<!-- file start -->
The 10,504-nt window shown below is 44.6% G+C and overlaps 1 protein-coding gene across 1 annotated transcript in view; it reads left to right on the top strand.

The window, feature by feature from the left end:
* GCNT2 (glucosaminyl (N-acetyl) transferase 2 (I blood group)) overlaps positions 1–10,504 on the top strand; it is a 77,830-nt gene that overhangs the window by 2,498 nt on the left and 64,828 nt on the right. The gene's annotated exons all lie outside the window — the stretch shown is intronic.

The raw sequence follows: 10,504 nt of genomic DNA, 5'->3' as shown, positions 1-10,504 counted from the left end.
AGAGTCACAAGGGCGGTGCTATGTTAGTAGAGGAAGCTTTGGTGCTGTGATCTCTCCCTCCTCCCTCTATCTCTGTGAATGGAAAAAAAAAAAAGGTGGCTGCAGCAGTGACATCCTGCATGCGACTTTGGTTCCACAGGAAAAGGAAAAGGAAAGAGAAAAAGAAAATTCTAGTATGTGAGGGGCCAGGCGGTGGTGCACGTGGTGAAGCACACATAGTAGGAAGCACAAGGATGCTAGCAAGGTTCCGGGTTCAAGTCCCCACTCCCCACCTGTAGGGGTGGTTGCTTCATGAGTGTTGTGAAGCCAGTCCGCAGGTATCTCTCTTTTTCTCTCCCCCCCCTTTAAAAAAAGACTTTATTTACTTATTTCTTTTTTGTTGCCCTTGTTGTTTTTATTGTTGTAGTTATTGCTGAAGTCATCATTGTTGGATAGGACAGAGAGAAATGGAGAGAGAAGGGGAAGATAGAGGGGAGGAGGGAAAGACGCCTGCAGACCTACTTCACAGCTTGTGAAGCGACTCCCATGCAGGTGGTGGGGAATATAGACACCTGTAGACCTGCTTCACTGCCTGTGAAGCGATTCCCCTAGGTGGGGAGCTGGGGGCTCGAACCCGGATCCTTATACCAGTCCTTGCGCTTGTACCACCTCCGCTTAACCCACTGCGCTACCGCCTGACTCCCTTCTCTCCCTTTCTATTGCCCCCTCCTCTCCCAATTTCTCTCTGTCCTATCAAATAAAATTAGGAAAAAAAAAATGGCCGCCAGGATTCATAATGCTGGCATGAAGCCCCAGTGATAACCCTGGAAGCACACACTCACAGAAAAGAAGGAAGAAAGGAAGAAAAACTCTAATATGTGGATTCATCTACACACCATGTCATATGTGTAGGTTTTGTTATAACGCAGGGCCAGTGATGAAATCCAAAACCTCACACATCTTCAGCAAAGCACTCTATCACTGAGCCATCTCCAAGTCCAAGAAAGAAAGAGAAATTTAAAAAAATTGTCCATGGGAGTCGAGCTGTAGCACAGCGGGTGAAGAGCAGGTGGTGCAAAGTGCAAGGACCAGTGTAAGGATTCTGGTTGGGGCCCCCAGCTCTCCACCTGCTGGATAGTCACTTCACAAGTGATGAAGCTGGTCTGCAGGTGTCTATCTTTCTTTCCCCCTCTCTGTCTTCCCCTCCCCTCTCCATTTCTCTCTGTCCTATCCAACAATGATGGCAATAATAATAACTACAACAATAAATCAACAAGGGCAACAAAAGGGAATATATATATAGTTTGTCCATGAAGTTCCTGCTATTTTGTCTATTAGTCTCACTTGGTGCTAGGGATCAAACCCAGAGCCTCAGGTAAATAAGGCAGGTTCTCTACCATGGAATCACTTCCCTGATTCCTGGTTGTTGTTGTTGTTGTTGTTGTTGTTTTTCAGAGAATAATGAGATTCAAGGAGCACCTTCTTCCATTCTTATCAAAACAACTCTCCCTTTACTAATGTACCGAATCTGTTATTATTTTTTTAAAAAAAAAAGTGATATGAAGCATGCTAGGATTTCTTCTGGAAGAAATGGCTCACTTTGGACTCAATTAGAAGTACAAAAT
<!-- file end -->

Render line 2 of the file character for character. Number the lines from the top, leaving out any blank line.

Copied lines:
The window, feature by feature from the left end: